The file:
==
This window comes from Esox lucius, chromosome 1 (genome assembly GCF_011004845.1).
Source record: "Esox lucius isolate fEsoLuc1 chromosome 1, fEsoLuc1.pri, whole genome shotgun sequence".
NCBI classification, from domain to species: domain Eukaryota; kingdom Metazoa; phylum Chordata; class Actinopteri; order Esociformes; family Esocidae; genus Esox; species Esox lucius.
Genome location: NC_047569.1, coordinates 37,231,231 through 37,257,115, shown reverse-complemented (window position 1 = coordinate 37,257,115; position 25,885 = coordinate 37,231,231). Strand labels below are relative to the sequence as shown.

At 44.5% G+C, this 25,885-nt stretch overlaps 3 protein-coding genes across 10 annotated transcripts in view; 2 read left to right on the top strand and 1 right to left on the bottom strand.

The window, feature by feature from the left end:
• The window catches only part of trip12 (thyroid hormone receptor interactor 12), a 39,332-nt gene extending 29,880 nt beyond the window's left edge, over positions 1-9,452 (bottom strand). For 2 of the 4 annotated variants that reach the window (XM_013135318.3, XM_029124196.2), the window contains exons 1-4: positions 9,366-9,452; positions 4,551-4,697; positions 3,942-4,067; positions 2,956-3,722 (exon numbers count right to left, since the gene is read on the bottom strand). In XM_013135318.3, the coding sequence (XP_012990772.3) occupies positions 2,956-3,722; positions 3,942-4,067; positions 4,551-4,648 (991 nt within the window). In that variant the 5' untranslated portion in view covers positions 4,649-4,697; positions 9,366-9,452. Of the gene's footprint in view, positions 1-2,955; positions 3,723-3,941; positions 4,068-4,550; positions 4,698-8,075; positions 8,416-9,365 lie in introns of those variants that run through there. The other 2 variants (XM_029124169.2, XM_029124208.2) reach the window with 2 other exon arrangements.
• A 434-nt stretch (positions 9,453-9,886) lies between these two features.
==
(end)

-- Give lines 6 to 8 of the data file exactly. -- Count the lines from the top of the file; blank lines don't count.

The window, feature by feature from the left end:
• The window catches only part of trip12 (thyroid hormone receptor interactor 12), a 39,332-nt gene extending 29,880 nt beyond the window's left edge, over positions 1-9,452 (bottom strand). For 2 of the 4 annotated variants that reach the window (XM_013135318.3, XM_029124196.2), the window contains exons 1-4: positions 9,366-9,452; positions 4,551-4,697; positions 3,942-4,067; positions 2,956-3,722 (exon numbers count right to left, since the gene is read on the bottom strand). In XM_013135318.3, the coding sequence (XP_012990772.3) occupies positions 2,956-3,722; positions 3,942-4,067; positions 4,551-4,648 (991 nt within the window). In that variant the 5' untranslated portion in view covers positions 4,649-4,697; positions 9,366-9,452. Of the gene's footprint in view, positions 1-2,955; positions 3,723-3,941; positions 4,068-4,550; positions 4,698-8,075; positions 8,416-9,365 lie in introns of those variants that run through there. The other 2 variants (XM_029124169.2, XM_029124208.2) reach the window with 2 other exon arrangements.
• A 434-nt stretch (positions 9,453-9,886) lies between these two features.